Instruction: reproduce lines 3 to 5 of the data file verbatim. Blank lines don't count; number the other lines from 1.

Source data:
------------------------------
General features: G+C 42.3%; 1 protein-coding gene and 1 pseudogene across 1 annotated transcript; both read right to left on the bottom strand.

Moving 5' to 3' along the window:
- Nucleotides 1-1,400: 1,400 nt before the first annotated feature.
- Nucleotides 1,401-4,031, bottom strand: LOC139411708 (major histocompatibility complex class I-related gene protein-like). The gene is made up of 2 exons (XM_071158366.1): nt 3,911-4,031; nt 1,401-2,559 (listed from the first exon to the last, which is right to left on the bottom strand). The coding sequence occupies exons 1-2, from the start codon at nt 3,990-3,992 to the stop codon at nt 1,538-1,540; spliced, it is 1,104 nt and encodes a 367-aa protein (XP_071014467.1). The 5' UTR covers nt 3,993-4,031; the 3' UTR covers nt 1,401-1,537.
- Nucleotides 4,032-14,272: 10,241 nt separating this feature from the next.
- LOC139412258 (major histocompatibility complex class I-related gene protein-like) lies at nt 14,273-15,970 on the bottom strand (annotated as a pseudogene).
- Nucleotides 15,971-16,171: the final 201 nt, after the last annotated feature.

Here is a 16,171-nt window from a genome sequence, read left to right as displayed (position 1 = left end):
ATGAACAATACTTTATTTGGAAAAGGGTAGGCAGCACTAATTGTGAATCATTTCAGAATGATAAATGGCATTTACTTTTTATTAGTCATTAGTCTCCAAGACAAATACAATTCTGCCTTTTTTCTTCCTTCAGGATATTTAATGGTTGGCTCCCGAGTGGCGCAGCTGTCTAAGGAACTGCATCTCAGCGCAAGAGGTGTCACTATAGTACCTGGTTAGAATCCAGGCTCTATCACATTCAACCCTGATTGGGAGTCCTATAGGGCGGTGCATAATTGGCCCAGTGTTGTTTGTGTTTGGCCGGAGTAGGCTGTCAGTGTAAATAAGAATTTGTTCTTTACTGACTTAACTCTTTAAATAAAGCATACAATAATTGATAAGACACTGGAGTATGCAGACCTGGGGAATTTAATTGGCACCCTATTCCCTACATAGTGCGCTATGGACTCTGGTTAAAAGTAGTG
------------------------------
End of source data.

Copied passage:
- Nucleotides 1-1,400: 1,400 nt before the first annotated feature.
- Nucleotides 1,401-4,031, bottom strand: LOC139411708 (major histocompatibility complex class I-related gene protein-like). The gene is made up of 2 exons (XM_071158366.1): nt 3,911-4,031; nt 1,401-2,559 (listed from the first exon to the last, which is right to left on the bottom strand). The coding sequence occupies exons 1-2, from the start codon at nt 3,990-3,992 to the stop codon at nt 1,538-1,540; spliced, it is 1,104 nt and encodes a 367-aa protein (XP_071014467.1). The 5' UTR covers nt 3,993-4,031; the 3' UTR covers nt 1,401-1,537.
- Nucleotides 4,032-14,272: 10,241 nt separating this feature from the next.